Coyote howls into the wind

February 15, 2016  - By
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NOAA, Raytheon deploy UAS for hurricane research

A team from the National Oceanic and Atmospheric Administration (NOAA) and Raytheon has successfully demonstrated advancements of the Coyote Unmanned Aircraft System (UAS), verifying new technology that improves Coyote’s ability to collect vital weather data on hurricanes.

Coyote drops out of a P-3 weather surveillance plane, spreads its wings and flies straight at a hurricane, braving violent winds and punishing rain to gather weather data and beam it back to meteorologists.

Drew Osbrink and Eric Redweik of Sensintel and NOAA hurricane researcher Joe Cione monitor data from the Coyote as it flies into Hurricane Edouard in 2014. (Photo: NOAA)

Drew Osbrink and Eric Redweik of Sensintel and NOAA hurricane researcher Joe Cione monitor data from the Coyote as it flies into Hurricane Edouard in 2014. (Photo: NOAA)

Coyote solves a problem that has limited forecasters’ ability to tell how hard a hurricane will hit. The secret behind the storm’s punch lies in what is known as the “boundary layer” — a low-altitude area that includes the surface of the ocean. Because hurricanes are fueled by warm ocean water, information collected at the interface of atmosphere and ocean is vital to the understanding and prediction of a storm’s strength.

“That’s where the energy is extracted from the ocean to the atmosphere,” said Joe Cione, a NOAA hurricane researcher. “Unfortunately, it is too difficult for us to go with manned aircraft to fly down there.”

The Coyote can maneuver in the most violent regions of a hurricane.Traditional weather instruments parachute from a plane and grab only a snapshot of humidity, wind speed and other factors, but Coyote’s winged design enables it to linger and return to certain areas for more measurements.

“Coyote will gather data specifically in the eye wall where it can provide information for forecasters to predict intensity from a safe distance,” said John Hobday, Raytheon. “This is a significant difference for researchers: instead of providing a snapshot of data, it’s a full-length movie.”

Source: GPS world staff

The Coyote after a successful flight on Jan. 7. (Photo: NOAA)

Operational Upgrades

In a Jan. 7 test, the Coyote was released from NOAA’s Hurricane Hunter P-3 aircraft and flew over the Avon Park Air Force Range in Florida, to measure the transmission range of upgraded technologies. It set a new distance record for flight control and data transmission to the P-3, and provided hurricane forecasters with real-time data on atmospheric air pressure, temperature, moisture, wind speed and direction as well as surface temperature.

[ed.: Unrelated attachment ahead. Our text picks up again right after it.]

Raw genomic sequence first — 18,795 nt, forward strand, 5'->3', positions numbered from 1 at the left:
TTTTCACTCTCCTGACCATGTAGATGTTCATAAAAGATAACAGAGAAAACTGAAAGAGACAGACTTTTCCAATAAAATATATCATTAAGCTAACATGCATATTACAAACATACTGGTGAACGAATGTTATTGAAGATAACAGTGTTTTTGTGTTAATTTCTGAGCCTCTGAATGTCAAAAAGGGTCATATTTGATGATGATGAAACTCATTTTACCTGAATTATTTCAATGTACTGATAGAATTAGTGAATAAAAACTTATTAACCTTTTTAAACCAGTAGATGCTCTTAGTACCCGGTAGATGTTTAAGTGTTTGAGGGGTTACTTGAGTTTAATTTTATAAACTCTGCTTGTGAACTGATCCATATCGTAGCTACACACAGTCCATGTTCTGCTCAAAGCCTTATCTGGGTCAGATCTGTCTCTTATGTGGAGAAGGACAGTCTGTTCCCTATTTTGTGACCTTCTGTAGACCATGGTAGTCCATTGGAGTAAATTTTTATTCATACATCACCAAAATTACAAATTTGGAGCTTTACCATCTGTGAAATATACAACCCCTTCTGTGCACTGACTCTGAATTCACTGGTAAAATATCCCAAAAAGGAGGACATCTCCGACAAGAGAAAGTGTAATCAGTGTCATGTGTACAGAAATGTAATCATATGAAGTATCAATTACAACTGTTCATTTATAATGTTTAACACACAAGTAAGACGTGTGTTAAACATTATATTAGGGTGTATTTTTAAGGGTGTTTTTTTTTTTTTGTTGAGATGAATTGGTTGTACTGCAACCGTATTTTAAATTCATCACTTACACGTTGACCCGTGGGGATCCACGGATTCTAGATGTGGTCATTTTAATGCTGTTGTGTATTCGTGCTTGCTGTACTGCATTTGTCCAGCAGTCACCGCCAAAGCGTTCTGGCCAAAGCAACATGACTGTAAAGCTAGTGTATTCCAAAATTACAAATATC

Data collected will help improve the accuracy of forecasts. “Here at the National Hurricane Center (NHC), we are keenly interested in obtaining measurements from the Coyote of the strongest winds near the center of the storm,” said Chris Landsea, science operations officer at NHC. “Coyote could help us paint a better picture of current storm intensity for our storm updates.”

In 2014, NOAA deployed four of the Coyote planes into Hurricane Edouard, a Category 3 storm, at controlled altitudes as low as 400 feet. Scientists on board the P-3 received meteorological data in both the eye of the storm and the eye wall.

However, the P-3 had to fly 5 to 7 miles from the Coyote to pick up its signal. So engineers at Raytheon and the NOAA Aircraft Operations Center upgraded Coyote’s sensor systems and improved its communications package to allow it to talk to the plane over longer distances. Now, Coyote can fly for 50 miles away from the launch aircraft, which will be free to continue its own mission.

Coyote also was outfitted with an upgraded instrument package that includes an infrared sensor to measure sea surface temperature, which will help scientists understand how a hurricane extracts energy from the ocean — and how it might intensify or change. The team also is working toward optimizing battery life.

The test flight verified the Coyote’s ability to transmit the data collected from its instrument package to operators aboard the P-3 as well as at the NHC, where personnel monitor storms and develop forecasts.

Source: GPS world staff

NOAA scientist Paul Reasor demonstrates the Coyote. (Photo: NOAA)

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